At the Advamed conference last week in beautiful San Diego, the Medtech industry’s big national meeting, executives expressed the need look beyond selling “widgets” in a fee-for-service world that is coming to an end. They are looking to become more of solution providers, and also embracing the growing consumerism sweeping across healthcare. At the same time, the industry’s innovation ecosystem is challenged, and revenue growth is likely to be driven by emerging markets, at-risk models, and solution selling.
The age of the healthcare consumer
Though Healthcare is talking about becoming more ”consumer-oriented” the sector does not really understand what that means, having never had to focus on the consumer in the first place. The industry acknowledged that healthcare enterprises have to change to align to the values associated with being a consumer-focused company.
Indeed, the question being debated was: who is the consumer? Is it the provider, the payer, or the patient?
Even within a definition, the answer is not simple or straightforward. There is no homogeneous view of a typical patient, for instance. Millennials look at healthcare very differently and may look at discrete costs and options, compared to senior citizens on Medicare who may like to be managed holistically in a managed care program.
With deductibles going up significantly in new plans, the burden of financial responsibility is shifting towards patients, and they are becoming much more discerning about the costs of healthcare, which is driving them to shop around for options when they have to undergo treatment. Indeed, there may be an inexorable shift in the industry towards looking at the patient as the consumer due to this trend.
The new business model
The key question that all healthcare enterprises have to answer today from a business model standpoint is:
— What is the total cost of care related to their product or service, and what are the metrics to compute it?
Medtech companies are now under pressure to demonstrate clinical and financial outcomes, and health economics is a big part of the overall pricing and bargaining process between Medtech, providers, and payers.
As industry pricing moves from piece-meal to value-based pricing, there will be less carve-outs an exemptions and each Medtech device will have demonstrate its own value.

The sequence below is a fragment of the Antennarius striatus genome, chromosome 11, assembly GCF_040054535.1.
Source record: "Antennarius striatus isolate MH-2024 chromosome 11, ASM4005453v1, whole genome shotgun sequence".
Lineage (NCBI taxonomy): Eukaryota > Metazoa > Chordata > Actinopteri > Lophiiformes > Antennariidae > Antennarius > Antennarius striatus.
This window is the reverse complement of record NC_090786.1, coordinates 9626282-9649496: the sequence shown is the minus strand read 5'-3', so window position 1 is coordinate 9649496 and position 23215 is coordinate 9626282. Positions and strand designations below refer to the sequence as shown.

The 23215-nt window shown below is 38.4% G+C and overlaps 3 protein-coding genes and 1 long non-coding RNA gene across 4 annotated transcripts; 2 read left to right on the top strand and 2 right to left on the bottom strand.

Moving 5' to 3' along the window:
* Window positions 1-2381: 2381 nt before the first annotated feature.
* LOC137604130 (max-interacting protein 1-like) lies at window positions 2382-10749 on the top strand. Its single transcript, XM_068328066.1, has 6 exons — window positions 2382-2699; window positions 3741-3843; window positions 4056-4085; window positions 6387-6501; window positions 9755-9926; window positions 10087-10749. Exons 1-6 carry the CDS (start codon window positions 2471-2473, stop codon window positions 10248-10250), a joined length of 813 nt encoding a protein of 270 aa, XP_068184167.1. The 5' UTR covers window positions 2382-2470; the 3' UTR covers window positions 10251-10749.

A big legislative issue for Medtech today is the medical device tax: a 2.5% tax on manufacturers of medical devices that the industry is trying to get repealed. Many executives at the conference went around wearing badges supporting a repeal of the tax.
Another big issue is the innovation ecosystem in Medtech. Given the long product development cycles of up to 10 years, driven mainly by regulatory approvals, Medtech is struggling to fill the pipeline with enough new products. In addition, venture capitalists have been abandoning the market, which has put further pressure on the already challenged innovation ecosystem.
Emerging markets, especially China, India, and Latin America are part of pretty much part of every Medtech company’s growth strategy. However, regulatory environments and local market characteristics require a carefully thought-out approach.
Not everybody wins
As healthcare aligns itself to the triple aim goals and moves towards a population health management model, several shifts will take place. Here are a couple:
— Treatment will take place outside of a hospital setting, which will put existing acute care facilities at risk. This will be driven further by consumers unwilling to bear high deductibles of between $2000 and $ 5000 for hospitalization, who will now want to be treated in outpatient settings. Dr Eric Topol, one of the keynote speakers and author of The Patient Will See You Now, went even further to say that the hospital visits of the future will be more “tele-visits” and less physical visits. Home health will make great strides, enabled more and more by digital technologies that enable remote consultation, diagnosis, treatment, and monitoring.
— Product standardization is accelerating in hospitals, driven by provider consolidation. There will be some winners and some losers. However, hospitals are also looking to strategic partners to address key needs – this could be a great opportunity for Medtech companies.
The ongoing wave of digital health startups is an emerging trend that needs to be closely watched, especially in terms of how they manage the regulatory environment and accelerate innovation while remaining fully funded. The startups who participated in the conference seemed to be developing stand-alone Medtech products that are a combination of hardware, software, and services. The products also seemed designed to avoid FDA approval processes in order to get quickly to market. The long term viability of this strategy is unclear. One common approach seemed to be to drive monetization through data analytics on the devices, as opposed to the actual devices themselves.
The key takeaway for me was that Medtech companies need to evolve rapidly in the current environment. Specifically, they need to:
– Articulate value
– Understand and align with provider evolution
– Offer optimized commercial models
From a revenue model standpoint, going “at-risk” is the only way now to hit “home runs”, however risk-based contracting also requires a level of trust between contracting parties for it to work.
All of these changes require healthcare enterprises and Medtech firms to learn to “skate where the puck is going to be,” or more aptly, where the “Medtech widget” is going to be.